® GL1000 on-bike carb save

If you haven't been running a fuel stabilizer such as Sta-Bil full-time in your GL1000 you will almost surely encounter sluggishness and unresponsiveness, and a rough idle, symptoms of partially resined-up idle jets. The good news is that there is a way on the GL1000 to clear the idle circuit without removing the carburetors from the engine. The automotive origin of these carburetors offers us a unique external opening to the idle curcuit that is easy to access. Very fortunate and taking advantage of it works well. But it works best on a bike that is at least running on all four cylinders, though roughly. This method can't resurrect a hibernating machine.

Remove the four short rubber hoses that join the carburetors to the air chamber. Also remove the pilot (idle mixture) screw from each carburetor along with its spring. The pilot screw is beneath the throttle shaft. Get a can of Walmart's Super Tech brake aerosol cleaner. Sand a taper on one end of the red spray hose. Jam this hose into the brass elbow exposed when you removed the rubber hoses. Blast away. Wear eye protection and rubber gloves, and have rags on the engine and bodywork to protect their finishes from overspray. Do this in the brass elbow on the side of each carb in turn. Afterward, stick the red spray hose into each of the cavities the pilot screws came out of and blast those also. Put everything back together, adjust the pilots to 3 turns out, and drain all four float bowls. And don't forget to put fresh fuel in the tank. You should see an immediate improvement in idle and slow speed engine performance.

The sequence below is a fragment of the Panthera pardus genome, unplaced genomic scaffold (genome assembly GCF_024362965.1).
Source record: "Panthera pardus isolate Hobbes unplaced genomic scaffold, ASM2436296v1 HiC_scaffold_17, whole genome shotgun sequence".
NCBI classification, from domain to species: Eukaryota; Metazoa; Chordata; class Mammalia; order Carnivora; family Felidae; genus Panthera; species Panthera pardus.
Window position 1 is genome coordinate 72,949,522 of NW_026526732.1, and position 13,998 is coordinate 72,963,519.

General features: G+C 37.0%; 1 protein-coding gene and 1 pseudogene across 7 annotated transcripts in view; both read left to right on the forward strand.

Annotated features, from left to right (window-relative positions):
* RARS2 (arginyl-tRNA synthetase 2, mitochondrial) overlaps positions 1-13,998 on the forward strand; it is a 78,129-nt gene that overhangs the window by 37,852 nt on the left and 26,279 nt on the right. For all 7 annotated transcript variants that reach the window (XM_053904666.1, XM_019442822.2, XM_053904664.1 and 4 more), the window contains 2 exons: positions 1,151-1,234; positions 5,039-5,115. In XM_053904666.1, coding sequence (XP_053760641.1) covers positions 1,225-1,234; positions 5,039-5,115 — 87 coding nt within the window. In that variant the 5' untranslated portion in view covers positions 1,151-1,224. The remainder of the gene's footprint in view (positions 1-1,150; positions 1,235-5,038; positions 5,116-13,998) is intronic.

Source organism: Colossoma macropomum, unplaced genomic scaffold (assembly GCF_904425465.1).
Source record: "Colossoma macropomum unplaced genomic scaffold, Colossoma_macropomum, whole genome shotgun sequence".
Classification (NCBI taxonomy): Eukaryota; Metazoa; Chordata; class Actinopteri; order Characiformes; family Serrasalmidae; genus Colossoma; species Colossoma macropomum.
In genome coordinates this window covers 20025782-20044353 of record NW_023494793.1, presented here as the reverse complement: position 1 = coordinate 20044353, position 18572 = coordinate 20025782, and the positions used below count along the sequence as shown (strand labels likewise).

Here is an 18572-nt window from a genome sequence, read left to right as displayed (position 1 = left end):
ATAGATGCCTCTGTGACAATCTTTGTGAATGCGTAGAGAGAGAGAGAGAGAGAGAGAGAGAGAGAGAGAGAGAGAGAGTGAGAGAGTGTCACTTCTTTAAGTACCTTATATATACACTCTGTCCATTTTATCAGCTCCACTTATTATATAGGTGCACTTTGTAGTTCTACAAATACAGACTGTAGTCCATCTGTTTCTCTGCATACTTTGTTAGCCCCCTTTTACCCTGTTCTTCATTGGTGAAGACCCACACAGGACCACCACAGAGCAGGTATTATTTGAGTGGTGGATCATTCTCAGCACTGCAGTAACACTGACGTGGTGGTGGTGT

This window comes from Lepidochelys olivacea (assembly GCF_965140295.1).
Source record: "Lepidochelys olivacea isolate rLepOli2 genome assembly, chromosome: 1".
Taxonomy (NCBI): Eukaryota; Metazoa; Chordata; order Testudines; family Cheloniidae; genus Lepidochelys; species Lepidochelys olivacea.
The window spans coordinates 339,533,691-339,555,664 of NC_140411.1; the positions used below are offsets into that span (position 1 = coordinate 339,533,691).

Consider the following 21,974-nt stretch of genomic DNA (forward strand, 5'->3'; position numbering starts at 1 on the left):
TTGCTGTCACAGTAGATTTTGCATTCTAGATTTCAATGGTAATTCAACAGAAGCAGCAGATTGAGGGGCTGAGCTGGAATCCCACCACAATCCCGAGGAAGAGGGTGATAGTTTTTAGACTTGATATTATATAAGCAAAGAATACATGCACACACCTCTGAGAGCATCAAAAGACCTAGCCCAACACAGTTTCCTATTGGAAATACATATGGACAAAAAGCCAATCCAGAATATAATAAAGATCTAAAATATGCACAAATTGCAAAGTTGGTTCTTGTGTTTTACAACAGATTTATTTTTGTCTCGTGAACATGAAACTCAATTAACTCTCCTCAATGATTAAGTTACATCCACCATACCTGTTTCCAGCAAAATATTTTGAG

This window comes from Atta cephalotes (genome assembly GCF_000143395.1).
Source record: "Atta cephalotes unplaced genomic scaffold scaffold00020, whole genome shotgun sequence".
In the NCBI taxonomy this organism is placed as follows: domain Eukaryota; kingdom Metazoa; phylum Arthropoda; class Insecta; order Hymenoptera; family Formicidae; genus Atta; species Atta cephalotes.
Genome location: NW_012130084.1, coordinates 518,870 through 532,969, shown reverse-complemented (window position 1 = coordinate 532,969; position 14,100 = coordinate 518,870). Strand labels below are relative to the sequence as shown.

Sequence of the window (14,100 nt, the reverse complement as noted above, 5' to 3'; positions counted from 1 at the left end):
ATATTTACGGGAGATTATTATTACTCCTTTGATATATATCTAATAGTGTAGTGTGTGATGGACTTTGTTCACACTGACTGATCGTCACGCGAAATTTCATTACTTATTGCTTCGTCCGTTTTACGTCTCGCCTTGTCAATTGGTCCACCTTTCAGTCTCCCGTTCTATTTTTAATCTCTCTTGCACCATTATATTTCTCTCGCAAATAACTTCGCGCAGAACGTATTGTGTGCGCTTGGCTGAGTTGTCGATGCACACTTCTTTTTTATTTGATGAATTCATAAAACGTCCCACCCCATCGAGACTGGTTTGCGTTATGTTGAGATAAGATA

Beware -- don't try this on the GL1100 carburetor set! Different carbs! Unlike the GL1000 which has just one air cut valve mounted far from the carburetor, the GL1100 has four such valves, one attached to each carburetor casting. Thus they are extremely vulnerable and will be damaged by any chemicals introduced to the idle circuit.


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